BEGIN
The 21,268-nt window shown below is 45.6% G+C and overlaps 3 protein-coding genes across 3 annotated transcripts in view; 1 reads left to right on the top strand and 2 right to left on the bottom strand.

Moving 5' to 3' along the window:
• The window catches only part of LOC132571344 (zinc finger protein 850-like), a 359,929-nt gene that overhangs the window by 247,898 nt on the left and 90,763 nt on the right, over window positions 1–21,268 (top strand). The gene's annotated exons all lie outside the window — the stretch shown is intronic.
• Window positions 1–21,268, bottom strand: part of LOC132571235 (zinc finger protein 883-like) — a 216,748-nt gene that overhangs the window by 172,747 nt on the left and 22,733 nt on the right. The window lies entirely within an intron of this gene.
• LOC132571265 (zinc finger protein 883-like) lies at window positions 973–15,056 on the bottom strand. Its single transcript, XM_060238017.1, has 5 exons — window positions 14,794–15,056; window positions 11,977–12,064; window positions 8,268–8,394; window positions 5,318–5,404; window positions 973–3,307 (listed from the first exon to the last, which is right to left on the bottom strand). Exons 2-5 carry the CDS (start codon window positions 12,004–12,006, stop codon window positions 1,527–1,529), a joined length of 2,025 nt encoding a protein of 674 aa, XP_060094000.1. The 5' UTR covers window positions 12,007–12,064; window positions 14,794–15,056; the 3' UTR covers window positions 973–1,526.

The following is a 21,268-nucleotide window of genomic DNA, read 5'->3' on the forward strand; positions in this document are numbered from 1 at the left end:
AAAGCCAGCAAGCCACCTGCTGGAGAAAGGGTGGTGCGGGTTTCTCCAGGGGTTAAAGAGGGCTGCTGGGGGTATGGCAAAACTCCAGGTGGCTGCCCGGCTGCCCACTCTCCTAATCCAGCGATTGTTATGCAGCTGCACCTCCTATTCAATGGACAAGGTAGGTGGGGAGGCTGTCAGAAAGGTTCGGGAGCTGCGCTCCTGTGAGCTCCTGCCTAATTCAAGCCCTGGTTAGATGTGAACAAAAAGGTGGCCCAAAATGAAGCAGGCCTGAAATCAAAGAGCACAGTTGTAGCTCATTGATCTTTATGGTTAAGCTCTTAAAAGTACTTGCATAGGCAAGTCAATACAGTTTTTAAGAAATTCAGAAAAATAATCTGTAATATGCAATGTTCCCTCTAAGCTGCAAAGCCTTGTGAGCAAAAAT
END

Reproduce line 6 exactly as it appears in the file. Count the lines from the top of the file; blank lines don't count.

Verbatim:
The following is a 21,268-nucleotide window of genomic DNA, read 5'->3' on the forward strand; positions in this document are numbered from 1 at the left end: